Thursday, November 17, 2016 - Dr. Laura Tortorelli 7-8pm
Words in the World: Transferring Word Study to Everyday Reading and Writing
Word study is one of the most effective ways to teach children to read and spell words. All too often, however, teachers spend hours assessing children, designing sorts, cutting up words, and sorting them, only to find that children continue to misread and/or misspell these words or similar words in their other language arts work. This webinar is designed to help you and your students get more out of your classroom word work. We will review the step-by-step process of designing effective, individualized word study with an emphasis on this final step, embedding word study in meaningful classroom reading and writing activities. We will explore classroom activities to help children "make the jump" from word study lessons to real texts and writing assignments, including dictated writing, word hunts, word study reader’s theatre, and more. We will discuss strategies to help children extend their word study knowledge by approaching new words through analogy and morphological (spelling-meaning) connections. We will also discuss the most effective way to teach high frequency words in the context of word study. Finally we will discuss effectively pairing texts with word study lessons, and the right times to use decodable books, leveled books, children’s literature, and even basal readers in word study.
Laura Tortorelli received her Ph.D. in reading education from the University of Virginia in 2015 and is currently an assistant professor in the Teacher Education department at Michigan State University. Her research examines the context in which children develop into proficient readers and writers in the early elementary grades, with a focus on how word recognition and writing skills develop from Prekindergarten to 3rd grade. She draws on developmental perspectives (Chall, 1986; Ehri, 2005; Sharp, Sinatra, & Reynolds, 2008) and the RAND model (RAND Reading Study Group, 2002) of reading comprehension to highlight how reader, text, and task factors interact in an iterative process that shapes reading development over time. She has recently been named the 2016-2017 Jeanne S. Chall Visiting Researcher by Harvard School of Education and an Emerging Scholars Fellow by the Hall of Reading Fame. Her current projects analyze writing in Prekindergarten, alphabet knowledge in kindergarten, and interactions between reading fluency and text complexity in second grade. In addition, Dr. Tortorelli is beginning a year-long collaboration with teachers in the Flint Community Schools to support their early literacy instruction.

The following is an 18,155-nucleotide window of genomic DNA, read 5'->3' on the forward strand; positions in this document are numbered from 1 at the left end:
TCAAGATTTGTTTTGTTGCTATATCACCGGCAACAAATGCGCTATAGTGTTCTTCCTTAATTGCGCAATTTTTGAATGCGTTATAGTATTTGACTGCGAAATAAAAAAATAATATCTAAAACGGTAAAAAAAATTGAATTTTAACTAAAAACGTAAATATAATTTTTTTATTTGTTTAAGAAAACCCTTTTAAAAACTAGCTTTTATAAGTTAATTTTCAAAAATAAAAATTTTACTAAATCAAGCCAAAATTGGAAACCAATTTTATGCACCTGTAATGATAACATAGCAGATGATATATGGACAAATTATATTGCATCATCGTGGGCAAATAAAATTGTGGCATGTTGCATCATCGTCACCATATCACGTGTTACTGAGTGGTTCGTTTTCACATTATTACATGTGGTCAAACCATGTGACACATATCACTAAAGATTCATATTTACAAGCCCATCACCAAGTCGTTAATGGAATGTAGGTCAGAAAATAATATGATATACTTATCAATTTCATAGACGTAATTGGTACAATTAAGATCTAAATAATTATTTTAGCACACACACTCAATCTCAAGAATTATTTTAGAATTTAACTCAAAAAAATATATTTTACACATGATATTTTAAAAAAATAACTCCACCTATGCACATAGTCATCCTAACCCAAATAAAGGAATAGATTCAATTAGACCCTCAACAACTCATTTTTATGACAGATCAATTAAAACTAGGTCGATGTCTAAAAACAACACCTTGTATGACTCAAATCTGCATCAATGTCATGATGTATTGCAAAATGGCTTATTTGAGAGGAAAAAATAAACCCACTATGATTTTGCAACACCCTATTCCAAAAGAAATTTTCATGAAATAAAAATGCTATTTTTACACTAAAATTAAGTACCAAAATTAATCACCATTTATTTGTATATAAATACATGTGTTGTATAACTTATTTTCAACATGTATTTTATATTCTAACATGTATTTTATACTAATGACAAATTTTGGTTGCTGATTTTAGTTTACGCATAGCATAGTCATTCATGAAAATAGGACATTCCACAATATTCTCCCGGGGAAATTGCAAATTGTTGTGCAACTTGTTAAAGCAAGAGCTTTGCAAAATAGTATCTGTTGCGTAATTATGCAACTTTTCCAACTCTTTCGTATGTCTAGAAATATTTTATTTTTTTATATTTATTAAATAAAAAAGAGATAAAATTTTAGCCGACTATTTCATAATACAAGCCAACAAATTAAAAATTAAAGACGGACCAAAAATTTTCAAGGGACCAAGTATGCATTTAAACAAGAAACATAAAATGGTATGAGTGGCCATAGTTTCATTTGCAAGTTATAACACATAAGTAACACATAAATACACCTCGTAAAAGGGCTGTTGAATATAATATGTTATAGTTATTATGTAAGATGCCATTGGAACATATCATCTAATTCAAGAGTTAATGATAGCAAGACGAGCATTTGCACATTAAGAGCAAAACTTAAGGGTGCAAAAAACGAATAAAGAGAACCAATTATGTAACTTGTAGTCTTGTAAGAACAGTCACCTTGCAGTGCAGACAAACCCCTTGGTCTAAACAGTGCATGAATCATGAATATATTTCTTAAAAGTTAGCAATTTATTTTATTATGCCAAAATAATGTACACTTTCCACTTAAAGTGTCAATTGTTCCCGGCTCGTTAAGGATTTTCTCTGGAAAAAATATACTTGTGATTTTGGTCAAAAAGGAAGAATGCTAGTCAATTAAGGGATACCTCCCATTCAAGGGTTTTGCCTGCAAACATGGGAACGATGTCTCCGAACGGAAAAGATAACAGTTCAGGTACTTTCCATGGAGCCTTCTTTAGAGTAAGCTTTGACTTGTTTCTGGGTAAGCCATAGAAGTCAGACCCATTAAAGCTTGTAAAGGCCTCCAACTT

Thursday, December 8, 2016 - Dr. Jonathan Bush 7-8pm
Grammar in Theory; Grammar in Practice: Language Use in Culture, Society, and Our Classrooms
This session will explore the ways grammar is positioned in contemporary and historical language use, consider how such grammars can be discussed, implemented, and assessed in student writing instruction, and how such grammatical stances can enrich current writing projects and inspire new ones. Drawing on the work of Constance Weaver, and incorporating the lessons learned from Grammar Alive (Hausseman et al), and other contemporary grammar and language practitioners and theorists, this session will provide tools for teachers of all levels to enrich their discussions of genre, language use, writing, and revision in their classrooms.